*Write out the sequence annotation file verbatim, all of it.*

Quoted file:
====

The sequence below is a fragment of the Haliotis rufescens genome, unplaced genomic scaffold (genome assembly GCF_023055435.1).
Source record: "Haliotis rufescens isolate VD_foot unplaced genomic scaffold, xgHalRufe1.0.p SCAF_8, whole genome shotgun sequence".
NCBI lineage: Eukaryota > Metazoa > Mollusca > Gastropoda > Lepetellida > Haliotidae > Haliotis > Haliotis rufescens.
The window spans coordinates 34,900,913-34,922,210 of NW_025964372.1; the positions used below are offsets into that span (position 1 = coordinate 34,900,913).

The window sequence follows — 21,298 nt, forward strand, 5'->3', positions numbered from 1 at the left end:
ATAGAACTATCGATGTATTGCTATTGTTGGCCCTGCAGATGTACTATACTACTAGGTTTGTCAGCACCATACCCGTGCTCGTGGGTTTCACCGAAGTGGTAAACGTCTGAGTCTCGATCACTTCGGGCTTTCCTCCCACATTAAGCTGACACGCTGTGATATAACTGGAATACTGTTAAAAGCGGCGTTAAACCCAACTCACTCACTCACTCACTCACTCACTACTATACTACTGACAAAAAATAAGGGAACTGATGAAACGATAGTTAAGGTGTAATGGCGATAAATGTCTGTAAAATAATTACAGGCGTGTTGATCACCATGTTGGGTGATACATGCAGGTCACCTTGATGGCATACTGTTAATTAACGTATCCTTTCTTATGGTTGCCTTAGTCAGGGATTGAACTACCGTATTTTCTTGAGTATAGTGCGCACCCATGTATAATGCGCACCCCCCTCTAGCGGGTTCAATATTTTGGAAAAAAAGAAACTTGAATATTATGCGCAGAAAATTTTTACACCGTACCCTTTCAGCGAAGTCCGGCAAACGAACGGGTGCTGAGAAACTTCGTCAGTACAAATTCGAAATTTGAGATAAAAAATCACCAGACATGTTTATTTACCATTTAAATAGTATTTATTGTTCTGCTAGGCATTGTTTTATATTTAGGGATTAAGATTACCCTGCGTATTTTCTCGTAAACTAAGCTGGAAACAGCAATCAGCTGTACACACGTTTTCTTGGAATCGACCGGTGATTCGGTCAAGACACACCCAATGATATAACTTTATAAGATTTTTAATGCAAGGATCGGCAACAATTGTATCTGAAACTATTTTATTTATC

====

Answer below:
The sequence below is a fragment of the Haliotis rufescens genome, unplaced genomic scaffold (genome assembly GCF_023055435.1).
Source record: "Haliotis rufescens isolate VD_foot unplaced genomic scaffold, xgHalRufe1.0.p SCAF_8, whole genome shotgun sequence".
NCBI lineage: Eukaryota > Metazoa > Mollusca > Gastropoda > Lepetellida > Haliotidae > Haliotis > Haliotis rufescens.
The window spans coordinates 34,900,913-34,922,210 of NW_025964372.1; the positions used below are offsets into that span (position 1 = coordinate 34,900,913).

The window sequence follows — 21,298 nt, forward strand, 5'->3', positions numbered from 1 at the left end:
ATAGAACTATCGATGTATTGCTATTGTTGGCCCTGCAGATGTACTATACTACTAGGTTTGTCAGCACCATACCCGTGCTCGTGGGTTTCACCGAAGTGGTAAACGTCTGAGTCTCGATCACTTCGGGCTTTCCTCCCACATTAAGCTGACACGCTGTGATATAACTGGAATACTGTTAAAAGCGGCGTTAAACCCAACTCACTCACTCACTCACTCACTCACTACTATACTACTGACAAAAAATAAGGGAACTGATGAAACGATAGTTAAGGTGTAATGGCGATAAATGTCTGTAAAATAATTACAGGCGTGTTGATCACCATGTTGGGTGATACATGCAGGTCACCTTGATGGCATACTGTTAATTAACGTATCCTTTCTTATGGTTGCCTTAGTCAGGGATTGAACTACCGTATTTTCTTGAGTATAGTGCGCACCCATGTATAATGCGCACCCCCCTCTAGCGGGTTCAATATTTTGGAAAAAAAGAAACTTGAATATTATGCGCAGAAAATTTTTACACCGTACCCTTTCAGCGAAGTCCGGCAAACGAACGGGTGCTGAGAAACTTCGTCAGTACAAATTCGAAATTTGAGATAAAAAATCACCAGACATGTTTATTTACCATTTAAATAGTATTTATTGTTCTGCTAGGCATTGTTTTATATTTAGGGATTAAGATTACCCTGCGTATTTTCTCGTAAACTAAGCTGGAAACAGCAATCAGCTGTACACACGTTTTCTTGGAATCGACCGGTGATTCGGTCAAGACACACCCAATGATATAACTTTATAAGATTTTTAATGCAAGGATCGGCAACAATTGTATCTGAAACTATTTTATTTATC